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lupex said:

One of my players asked me for railing on this talent before he invested in it, as other talents specifically mention per turn usage and this one doesn't I opted for 'once per encounter', he agreed with my interpretation but still bought the talent.  I am soo glad that most of my players accept the 'gm's word is final' ethos.

My table and I agreed on this interpretation.  You don't have to manipulate any rationale, or claim to "know what the designer really meant" to interpret the text and understand that the talent does what the talent says: +Boost vs targets that haven't acted.  At least to our eyes, that kind of manipulation is neccesary to come to a different conclusion.

Beyond that, our table is realizing that the boost die is not equivalent to the conditional +1 or +2 bonuses in d20 editions (comparison made to for simplicity, not to start some edition war) that got tossed around like freakin' tic-tacs in those systems.  From both simulation data and empirical "@ the table" experice, the boost dice feel like they represent substantial, important, or influential conditions, more similar to the +4 bonuses in the d20 games that got tossed around with less frequency.  As GM I rarely add more than 1 Boost (or 1 Setback) die by fiat, and this has led to smaller slightly smaller pools that are easier to roll and count up.  Yeah, this is based on both our experience and the actual numbers behind the dice, which may make us "math nerds", but we're empirically more satisfied math nerds.  YMMV.

The relevance is to all those words is that, based on the feel and the numbers, it makes more sense to us that, given the magnitude of the benefit,  Quick Strike works best when roughly once per encounter, instead of once per round.

Just another way of looking at it using facts about the dice.

-WJL

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Donovan Morningfire said:

Well, they've also been wrong, as noted on the first episode in regards to how damage works, with GM Chris have used both methods before getting the final word from Jay on how it actually worked (turned out quite a few GMs, self included, had that one wrong).  They've had the same happen to them with Saga Edition, with Rodney Thompson coming in and saying "Sorry guys, but this is actually how it works."  At the end of the day, they're two guys with an unofficial podcast, and while their words might reach a far greater audience than you or me, they've got the same chance of being wrong as you, me, or anyone else that's not listed as a designer/developer on the EotE game.

Dono's correct.

At this point, GMD and I are just podcasters and somewhat experienced players/GMs offering our opinions on the matter, and how we'd run it.  Some folks find those opinions somewhat useful, LOL…  But as for their value… An opinion and 60 cents will get you a can of coke.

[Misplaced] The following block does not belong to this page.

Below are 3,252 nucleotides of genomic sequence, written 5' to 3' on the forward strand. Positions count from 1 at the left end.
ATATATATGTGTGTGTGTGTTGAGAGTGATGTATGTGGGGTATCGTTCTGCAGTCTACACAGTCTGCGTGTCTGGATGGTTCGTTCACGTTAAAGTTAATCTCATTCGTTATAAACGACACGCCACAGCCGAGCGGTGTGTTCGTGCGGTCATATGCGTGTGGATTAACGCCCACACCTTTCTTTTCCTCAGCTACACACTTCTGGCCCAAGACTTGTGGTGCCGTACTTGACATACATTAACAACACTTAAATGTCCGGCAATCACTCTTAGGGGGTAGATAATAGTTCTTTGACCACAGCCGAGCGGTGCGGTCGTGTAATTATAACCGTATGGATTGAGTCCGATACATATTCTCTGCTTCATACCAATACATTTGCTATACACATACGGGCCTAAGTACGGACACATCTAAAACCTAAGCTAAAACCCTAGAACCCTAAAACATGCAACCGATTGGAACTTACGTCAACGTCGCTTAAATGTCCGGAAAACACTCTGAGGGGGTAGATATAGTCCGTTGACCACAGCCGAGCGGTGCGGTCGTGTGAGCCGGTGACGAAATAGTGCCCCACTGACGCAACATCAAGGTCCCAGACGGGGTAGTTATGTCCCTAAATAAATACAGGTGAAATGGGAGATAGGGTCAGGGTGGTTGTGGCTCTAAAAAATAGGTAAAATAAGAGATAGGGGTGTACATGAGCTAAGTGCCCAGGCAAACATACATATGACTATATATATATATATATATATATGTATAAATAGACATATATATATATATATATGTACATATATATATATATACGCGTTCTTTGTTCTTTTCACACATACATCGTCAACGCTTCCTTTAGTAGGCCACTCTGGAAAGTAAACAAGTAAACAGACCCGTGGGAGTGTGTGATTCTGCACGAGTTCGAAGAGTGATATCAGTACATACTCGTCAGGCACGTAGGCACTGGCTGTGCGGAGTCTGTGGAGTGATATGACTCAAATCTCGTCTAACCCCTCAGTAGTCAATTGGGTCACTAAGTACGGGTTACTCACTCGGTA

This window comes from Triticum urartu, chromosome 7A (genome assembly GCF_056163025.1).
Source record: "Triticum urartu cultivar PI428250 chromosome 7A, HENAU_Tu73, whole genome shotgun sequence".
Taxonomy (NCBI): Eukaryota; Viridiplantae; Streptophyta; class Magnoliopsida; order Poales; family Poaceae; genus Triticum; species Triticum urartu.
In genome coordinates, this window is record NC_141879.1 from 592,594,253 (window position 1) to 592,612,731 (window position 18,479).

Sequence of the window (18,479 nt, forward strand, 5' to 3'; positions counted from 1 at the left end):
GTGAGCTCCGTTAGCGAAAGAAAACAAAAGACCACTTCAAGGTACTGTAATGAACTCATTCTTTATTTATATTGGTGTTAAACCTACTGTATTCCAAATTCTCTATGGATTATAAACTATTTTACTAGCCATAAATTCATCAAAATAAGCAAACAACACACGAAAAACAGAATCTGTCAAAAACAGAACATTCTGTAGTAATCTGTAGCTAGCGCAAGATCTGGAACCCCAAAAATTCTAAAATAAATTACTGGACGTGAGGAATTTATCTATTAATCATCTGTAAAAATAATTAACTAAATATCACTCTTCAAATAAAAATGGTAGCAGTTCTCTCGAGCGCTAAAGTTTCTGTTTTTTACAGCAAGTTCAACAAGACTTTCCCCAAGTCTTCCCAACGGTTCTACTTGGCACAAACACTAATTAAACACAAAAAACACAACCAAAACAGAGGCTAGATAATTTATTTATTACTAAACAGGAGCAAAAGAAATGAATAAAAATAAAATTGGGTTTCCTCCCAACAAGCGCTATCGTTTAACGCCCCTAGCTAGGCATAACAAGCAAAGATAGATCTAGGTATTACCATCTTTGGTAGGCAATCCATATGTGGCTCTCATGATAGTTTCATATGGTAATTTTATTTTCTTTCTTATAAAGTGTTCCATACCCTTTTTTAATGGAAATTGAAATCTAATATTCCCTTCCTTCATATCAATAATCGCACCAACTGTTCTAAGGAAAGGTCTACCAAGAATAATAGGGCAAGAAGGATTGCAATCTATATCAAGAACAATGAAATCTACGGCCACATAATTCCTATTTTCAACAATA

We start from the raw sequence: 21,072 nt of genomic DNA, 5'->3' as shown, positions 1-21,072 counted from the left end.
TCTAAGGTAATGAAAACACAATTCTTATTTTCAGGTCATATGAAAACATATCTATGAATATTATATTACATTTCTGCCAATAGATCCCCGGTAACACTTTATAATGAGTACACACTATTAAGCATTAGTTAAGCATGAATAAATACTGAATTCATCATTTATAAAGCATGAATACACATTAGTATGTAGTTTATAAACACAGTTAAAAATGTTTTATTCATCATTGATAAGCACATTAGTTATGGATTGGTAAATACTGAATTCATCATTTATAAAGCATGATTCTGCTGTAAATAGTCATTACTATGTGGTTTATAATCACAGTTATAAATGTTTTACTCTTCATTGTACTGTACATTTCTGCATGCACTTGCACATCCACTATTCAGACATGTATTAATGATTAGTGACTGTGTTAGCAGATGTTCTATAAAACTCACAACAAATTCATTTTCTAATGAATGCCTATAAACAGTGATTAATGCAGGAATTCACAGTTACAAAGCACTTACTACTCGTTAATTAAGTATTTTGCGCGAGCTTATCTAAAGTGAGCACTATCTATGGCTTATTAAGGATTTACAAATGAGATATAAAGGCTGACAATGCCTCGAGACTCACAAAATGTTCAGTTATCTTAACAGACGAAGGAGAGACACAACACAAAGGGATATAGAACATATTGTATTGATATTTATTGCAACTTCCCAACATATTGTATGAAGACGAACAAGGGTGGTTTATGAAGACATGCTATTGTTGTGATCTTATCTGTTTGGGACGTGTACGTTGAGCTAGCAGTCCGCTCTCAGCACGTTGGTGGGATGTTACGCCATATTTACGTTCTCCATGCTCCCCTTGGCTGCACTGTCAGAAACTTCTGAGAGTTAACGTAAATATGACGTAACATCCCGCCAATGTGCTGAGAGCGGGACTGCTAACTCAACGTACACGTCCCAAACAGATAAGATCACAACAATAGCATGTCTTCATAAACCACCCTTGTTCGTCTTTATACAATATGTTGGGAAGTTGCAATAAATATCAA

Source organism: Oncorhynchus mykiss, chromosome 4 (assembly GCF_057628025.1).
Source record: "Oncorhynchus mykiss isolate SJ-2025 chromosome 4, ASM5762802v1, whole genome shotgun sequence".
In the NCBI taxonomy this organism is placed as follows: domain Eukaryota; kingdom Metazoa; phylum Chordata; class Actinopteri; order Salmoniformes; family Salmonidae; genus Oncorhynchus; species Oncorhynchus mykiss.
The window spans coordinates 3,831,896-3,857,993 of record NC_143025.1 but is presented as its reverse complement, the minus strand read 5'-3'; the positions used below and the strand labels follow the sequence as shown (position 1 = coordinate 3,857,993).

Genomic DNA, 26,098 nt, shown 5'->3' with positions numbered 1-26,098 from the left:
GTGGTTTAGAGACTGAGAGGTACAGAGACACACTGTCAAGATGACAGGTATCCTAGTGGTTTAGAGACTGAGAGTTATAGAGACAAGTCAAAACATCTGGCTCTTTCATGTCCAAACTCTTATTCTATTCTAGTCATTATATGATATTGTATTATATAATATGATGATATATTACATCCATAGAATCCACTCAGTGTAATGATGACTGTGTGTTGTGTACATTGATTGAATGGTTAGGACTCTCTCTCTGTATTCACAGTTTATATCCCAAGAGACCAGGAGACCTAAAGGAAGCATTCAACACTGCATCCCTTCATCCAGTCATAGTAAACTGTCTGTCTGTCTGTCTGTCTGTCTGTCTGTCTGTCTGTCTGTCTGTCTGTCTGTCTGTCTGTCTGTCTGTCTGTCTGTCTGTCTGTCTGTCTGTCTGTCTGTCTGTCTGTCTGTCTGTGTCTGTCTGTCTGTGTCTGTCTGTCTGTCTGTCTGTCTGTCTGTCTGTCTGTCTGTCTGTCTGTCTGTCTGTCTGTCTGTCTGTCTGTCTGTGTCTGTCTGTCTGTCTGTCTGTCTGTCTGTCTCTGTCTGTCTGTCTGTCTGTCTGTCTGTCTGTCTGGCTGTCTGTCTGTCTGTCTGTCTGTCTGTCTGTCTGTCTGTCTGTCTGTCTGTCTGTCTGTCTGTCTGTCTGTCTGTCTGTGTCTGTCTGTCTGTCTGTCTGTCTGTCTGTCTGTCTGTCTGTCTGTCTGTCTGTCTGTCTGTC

Seriously, though, the bottom line is that you should ALWAYS do what's best for you and your group.  Period.

 

It's strange… all of us (every player and GM out there) is flying pretty blind right now.  We've got our navigational data (the beta and beginner's set), but can't quite see the runway.  ;-)  And we won't until next quarter, when the "real" full rules are released.  Thankfully, developers like Jay are eager to help us all out and take part in the Order 66 Podcast, which means (when they CAN talk about this stuff), we'll be proud to be the place where questions like this can get answered by someone who knows for sure.  :-D

 

 

Peace, Love, and Good Gaming!

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GM Chris said:

Dono's correct.

At this point, GMD and I are just podcasters and somewhat experienced players/GMs offering our opinions on the matter, and how we'd run it.  Some folks find those opinions somewhat useful, LOL…  But as for their value… An opinion and 60 cents will get you a can of coke.

Didn't mean to sound overly harsh, but at the same time I've seen some pretty nasty volleys over on the WotC boards due to some folks treating your's and Dave's opinions as having as much weight as Rodney's or even Gary Sarli's (back when there was an active Jedi Counseling).  Doubt anyone got banned, as Gary had retired from mod duties and the mods listed did next to nothing to keep things civil.

Some people have had a similarily mistaken belief that my statements carry anymore weight than the next guy's.  About the stuff I could speak with any authority one is the section of material I wrote for two books, and I'm not hesitant to say "sorry, can't give you an author's word on X because I didn't write that part."  Anything else just boils down to being one gamer's opinion.  Though in my neck of the woods, it'd be dollar and said opinion that'd get you that can of Coke.

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I got this as a reply from the people at FFG on it: